With the introduction of the third generation 6 Series BMW set out to create a product that is as much about elegance and luxury as it is about choices and the jet-set life style. On style alone alone it delivers. But what about substance? What about the driving experience? Full review after the jump.
BMW launched both the coupe and convertible in the southern tip of the Baja peninsula, better known as Cabo San Lucas Mexico. Cabo is an interesting place to visit; there are outrageously luxurious resorts with shopping and docked yachts to match. These are the spots that a 6 Series owner likely is familiar with.
Yet outside these protected areas is an entirely different world. A world of meandering dirt roads, cattle and an endless sea of used tires along the roadside (which are only outnumbered by the spiny cacti). Luckily, BMW set a route for us which wandered through Desert Mountains covered in relatively impressive pavement. The twisting road was a real hoot in the biggest convertible of the BMW fleet, the 650i.
The previous generation of the 6er sold well, considering the limited niche it fills in the expansive automobile market place. BMW’s market research and data from previous purchasers indicate buyers considering a 6 Series are more often than not in their 50’s, have 3 other cars currently to go along with copious amounts of disposable income. The split is in favor of the convertible when it comes to outright sales (60/40), and men slightly outweigh women when signing the dotted line of the purchase agreement.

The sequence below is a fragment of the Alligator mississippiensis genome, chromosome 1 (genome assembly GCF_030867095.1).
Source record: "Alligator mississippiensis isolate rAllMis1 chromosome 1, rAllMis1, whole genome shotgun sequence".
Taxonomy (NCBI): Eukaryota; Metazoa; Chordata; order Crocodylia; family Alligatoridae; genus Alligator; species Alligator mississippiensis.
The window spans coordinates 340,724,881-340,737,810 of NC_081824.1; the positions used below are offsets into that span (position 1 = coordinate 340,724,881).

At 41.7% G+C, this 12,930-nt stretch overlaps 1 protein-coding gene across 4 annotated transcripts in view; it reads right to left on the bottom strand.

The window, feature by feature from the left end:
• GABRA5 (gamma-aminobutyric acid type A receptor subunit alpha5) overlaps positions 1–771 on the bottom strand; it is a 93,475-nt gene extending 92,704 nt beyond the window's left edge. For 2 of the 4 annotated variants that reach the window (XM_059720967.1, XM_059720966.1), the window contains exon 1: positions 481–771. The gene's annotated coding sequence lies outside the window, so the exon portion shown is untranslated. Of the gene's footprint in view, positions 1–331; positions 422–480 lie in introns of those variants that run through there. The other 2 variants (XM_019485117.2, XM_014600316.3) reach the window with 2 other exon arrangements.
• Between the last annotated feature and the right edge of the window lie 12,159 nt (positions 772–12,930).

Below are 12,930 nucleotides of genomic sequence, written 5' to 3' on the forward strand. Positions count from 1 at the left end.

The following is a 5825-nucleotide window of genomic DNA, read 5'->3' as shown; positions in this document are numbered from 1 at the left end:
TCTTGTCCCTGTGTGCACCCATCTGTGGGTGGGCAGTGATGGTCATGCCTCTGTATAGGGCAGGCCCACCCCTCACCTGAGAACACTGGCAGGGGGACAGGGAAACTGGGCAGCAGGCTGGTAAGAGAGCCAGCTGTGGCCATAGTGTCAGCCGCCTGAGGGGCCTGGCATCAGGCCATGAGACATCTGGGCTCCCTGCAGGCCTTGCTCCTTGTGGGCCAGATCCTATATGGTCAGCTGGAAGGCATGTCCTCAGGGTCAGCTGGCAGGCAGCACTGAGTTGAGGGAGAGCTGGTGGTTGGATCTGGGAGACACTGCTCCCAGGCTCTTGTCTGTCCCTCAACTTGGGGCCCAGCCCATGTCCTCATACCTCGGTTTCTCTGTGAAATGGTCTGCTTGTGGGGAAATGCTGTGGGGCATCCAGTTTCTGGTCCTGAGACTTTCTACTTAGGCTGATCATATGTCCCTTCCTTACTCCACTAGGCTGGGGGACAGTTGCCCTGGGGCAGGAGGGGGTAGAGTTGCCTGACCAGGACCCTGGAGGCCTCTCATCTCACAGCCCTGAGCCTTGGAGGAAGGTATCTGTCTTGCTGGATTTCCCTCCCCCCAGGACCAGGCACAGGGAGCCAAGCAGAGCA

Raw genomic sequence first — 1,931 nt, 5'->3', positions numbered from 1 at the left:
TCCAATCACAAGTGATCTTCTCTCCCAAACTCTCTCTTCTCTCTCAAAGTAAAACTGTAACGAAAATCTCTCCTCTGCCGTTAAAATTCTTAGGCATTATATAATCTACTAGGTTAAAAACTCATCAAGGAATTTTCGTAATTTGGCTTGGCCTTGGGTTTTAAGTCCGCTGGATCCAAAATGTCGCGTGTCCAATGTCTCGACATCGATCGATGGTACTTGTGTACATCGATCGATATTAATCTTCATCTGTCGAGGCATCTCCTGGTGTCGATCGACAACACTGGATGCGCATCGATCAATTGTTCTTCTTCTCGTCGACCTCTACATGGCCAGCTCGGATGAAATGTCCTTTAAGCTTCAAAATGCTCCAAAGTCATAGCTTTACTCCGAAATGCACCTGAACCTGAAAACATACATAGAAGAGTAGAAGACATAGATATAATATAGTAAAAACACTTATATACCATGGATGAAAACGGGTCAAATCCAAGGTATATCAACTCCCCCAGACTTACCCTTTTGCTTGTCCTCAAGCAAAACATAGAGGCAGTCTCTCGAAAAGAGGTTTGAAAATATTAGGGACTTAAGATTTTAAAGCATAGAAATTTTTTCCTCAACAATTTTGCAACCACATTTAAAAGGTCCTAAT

Armed with that data the designers have given the car a bit more aggression with the harder lines. However, in our eyes they’ve also made the car clearly less controversial in some aspects. Specifically, the rear looks a little too close to a Chrysler Sebring at first glance. Unlike most convertibles on the market, BMW did not just chop off the solid roof and replace it with a retractable one. In fact, each version of the 6 has its’ own body in-white and they launched the convertible first so buyers could enjoy the summer months with the top down.
The all-new convertible maintains a traditional cloth top and the flying buttress look of the rear “c” pillar like the prior generation. This unconventional look allows for a separate true glass rear window. This vertical glass pane also plays double duty as a wind screen when the top is down and works surprisingly well. The top is stowed in 19 seconds and donned once again in 24 at up to 25 mph.